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'The Leftovers'Image: HBO

'The Leftovers'

The thing is this: some things just don't make sense. Senseless tragedy is just that: it doesn't make sense. Language can't explain all of reality. Our poorly-timed attempts to make it do so, to fill the silent void, can cause us more grief.

The show makes much of this, contrasting the disembodied chatter of the TV and radio with the fully-embodied silence and writing of the GR smokers. Everyone else is almost literally rendered dumb throughout the show. There's very little talking going on, and what speech is delivered is pointed, weighty, often angry. Or it's a silent, tortured underwater scream.

In the face of unconscionable, inexplicable loss, we cannot speak, because we don't understand. To try to talk about it is to reduce its tragedy to a puzzle or, worse, to minimize it.

Whereof one cannot speak, thereof one must be silent.

A few side notes:

  • As I was writing this, my husband called me out to the living room, where he was watching, of all things,Prometheus—on which Lindelof was a co-writer. There's an early scene in which little Elizabeth Shaw asks her father where dead people go. To heaven, he tells her, and it's beautiful there. "How do you know that it's beautiful?" she asks him. "Because that's what I choose to believe," he says.
  • There are different ways to frame apocalypses: some are man-made, and some are acts of God. Today, our apocalypses are more frequently made by us. The fascinating thing about The Leftovers' apocalypse is that it's twofold: started by what can only be described as an "act of God," but we have the creepy sense that when the show starts, the real apocalypse—one we'll bring on ourselves—is yet to come. As one character says, and as is seen throughout the episode (with, particularly, the dogs and the teenagers), humanity is also devolving into chaos—"it's just taking longer."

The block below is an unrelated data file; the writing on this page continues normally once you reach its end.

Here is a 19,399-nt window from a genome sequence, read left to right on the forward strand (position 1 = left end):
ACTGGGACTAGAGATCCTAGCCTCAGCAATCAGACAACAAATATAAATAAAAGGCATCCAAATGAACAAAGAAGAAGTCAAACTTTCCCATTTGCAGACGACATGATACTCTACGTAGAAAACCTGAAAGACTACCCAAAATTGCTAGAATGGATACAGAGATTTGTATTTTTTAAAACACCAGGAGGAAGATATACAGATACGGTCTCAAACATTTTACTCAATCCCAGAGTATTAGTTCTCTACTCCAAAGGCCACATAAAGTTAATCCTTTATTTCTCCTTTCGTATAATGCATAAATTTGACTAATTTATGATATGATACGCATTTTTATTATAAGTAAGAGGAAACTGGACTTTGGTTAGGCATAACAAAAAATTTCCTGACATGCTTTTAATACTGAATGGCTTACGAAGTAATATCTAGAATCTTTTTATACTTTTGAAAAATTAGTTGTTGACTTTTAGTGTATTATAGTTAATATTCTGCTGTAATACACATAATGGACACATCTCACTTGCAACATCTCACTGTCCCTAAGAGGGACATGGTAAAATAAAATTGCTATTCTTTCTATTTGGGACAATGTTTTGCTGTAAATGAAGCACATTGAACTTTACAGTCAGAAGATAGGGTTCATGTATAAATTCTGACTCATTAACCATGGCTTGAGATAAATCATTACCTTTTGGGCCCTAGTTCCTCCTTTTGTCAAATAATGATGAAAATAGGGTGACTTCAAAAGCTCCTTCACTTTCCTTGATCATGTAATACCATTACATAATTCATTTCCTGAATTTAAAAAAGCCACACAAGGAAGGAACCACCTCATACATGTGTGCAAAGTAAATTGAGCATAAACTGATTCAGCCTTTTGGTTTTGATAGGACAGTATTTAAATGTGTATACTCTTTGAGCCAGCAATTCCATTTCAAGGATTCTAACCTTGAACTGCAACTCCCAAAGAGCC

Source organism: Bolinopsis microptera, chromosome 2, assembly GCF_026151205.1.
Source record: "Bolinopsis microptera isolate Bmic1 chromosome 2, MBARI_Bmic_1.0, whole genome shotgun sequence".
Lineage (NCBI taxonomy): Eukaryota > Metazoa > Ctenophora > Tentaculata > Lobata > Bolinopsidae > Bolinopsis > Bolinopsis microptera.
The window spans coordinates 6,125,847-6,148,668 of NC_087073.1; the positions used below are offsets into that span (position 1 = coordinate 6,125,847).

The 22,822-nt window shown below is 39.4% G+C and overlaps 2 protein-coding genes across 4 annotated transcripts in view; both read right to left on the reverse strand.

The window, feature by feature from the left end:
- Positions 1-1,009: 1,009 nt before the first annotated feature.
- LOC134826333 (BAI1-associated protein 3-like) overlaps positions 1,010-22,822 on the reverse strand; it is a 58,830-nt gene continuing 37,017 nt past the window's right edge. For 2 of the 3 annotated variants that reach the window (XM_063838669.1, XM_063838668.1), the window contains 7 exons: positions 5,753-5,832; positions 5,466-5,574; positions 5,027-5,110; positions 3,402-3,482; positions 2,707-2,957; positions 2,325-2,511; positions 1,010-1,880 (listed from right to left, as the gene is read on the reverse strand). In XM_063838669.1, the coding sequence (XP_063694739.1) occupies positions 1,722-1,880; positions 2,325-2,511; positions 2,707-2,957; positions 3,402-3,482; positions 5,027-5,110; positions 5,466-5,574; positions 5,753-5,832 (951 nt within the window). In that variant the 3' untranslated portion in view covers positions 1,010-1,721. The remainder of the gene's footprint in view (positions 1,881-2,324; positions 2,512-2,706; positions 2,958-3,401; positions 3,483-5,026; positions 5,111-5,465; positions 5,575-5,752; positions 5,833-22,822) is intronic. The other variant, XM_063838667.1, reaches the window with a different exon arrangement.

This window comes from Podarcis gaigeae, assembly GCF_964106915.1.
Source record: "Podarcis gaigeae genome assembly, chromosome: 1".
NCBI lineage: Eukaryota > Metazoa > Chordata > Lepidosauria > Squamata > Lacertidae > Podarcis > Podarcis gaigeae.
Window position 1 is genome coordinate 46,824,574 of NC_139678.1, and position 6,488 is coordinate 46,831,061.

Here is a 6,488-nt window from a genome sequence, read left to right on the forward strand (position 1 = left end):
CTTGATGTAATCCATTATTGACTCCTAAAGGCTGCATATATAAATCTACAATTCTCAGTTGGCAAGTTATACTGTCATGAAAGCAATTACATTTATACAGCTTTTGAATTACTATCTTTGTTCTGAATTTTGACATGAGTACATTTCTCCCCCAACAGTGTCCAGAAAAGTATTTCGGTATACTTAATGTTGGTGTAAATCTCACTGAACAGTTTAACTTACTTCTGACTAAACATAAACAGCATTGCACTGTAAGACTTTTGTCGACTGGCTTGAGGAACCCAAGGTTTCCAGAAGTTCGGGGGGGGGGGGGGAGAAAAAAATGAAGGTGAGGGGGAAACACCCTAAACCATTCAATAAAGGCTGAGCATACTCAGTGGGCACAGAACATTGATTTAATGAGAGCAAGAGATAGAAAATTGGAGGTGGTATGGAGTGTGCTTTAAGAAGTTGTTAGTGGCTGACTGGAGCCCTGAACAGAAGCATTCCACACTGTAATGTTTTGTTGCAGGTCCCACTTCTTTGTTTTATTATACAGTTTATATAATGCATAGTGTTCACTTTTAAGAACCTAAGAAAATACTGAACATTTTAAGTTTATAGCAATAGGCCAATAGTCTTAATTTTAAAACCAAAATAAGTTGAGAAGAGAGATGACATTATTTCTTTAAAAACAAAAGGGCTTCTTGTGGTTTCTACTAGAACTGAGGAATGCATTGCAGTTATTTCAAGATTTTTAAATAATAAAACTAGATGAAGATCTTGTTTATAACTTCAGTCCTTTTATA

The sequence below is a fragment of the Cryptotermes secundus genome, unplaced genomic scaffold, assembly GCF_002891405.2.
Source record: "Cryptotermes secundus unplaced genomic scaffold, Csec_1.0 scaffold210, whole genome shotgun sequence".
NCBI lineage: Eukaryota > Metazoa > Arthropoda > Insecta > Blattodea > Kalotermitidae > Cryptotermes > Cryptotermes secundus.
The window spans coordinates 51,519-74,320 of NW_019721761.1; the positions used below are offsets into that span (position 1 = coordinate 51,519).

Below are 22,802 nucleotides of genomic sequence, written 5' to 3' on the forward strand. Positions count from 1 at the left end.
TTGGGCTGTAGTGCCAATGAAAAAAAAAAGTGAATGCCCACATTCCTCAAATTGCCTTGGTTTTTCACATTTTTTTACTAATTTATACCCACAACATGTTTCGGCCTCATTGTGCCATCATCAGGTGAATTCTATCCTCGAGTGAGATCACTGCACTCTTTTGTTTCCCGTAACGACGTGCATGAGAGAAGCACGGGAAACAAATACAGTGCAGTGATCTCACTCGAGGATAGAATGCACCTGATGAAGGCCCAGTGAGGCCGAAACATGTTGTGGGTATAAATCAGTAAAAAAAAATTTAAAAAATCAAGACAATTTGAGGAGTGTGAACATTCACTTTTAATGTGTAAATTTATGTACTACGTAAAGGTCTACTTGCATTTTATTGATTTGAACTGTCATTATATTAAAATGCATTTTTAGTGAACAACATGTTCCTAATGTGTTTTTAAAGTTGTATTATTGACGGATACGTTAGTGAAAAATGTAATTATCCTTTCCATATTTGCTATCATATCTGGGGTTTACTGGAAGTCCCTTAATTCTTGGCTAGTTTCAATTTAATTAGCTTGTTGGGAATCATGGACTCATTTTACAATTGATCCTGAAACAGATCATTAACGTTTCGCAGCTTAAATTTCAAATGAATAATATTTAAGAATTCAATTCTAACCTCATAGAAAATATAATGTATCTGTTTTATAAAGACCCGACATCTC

• Keep an eye on the parallels going on here between the two kinds of unexplained disappearances (the Rapture and the GR).
  • Finally, it's worth noting that this writing is altogether stronger (at least in this critic's opinion) than Perrotta's original novel. Whereas the source material lacks emotional resonance, the show has it, in spades. Given the possibilities in television for character development, I expect this will only grow stronger as the show goes on.

Caveat Spectator

This is an HBO show—not on the level of Game of Thrones (at least not yet), but with the requisites. Male nudity, and very brief female nudity. Teenagers take drugs and, presumably, have sex. They also play a sort of spin-the-bottle game for the new millennium that's much more raunchy and disturbing than it used to be. Animals are killed violently by both humans and other animals, mostly off-camera but not entirely. Teenagers and adults also hit each other rather violently. One person burns his arm on purpose. In a flashback, characters jump off a building and crash, hard. Lots of cussing, including f-bombs and a few uses of a crude euphemism for female genitalia to refer to a woman. And the GRs are always smoking cigarettes.

Alissa Wilkinson is Christianity Today's chief film critic and assistant professor of English and humanities at The King's College in New York City. She tweets @alissamarie.

Watch This Way
How we watch matters at least as much as what we watch. TV and movies are more than entertainment: they teach us how to live and how to love one another, for better or worse. And they both mirror and shape our culture.
Alissa Wilkinson
Alissa Wilkinson is Christianity Today's chief film critic and assistant professor of English and humanities at The King's College in New York City. She lives in Brooklyn.
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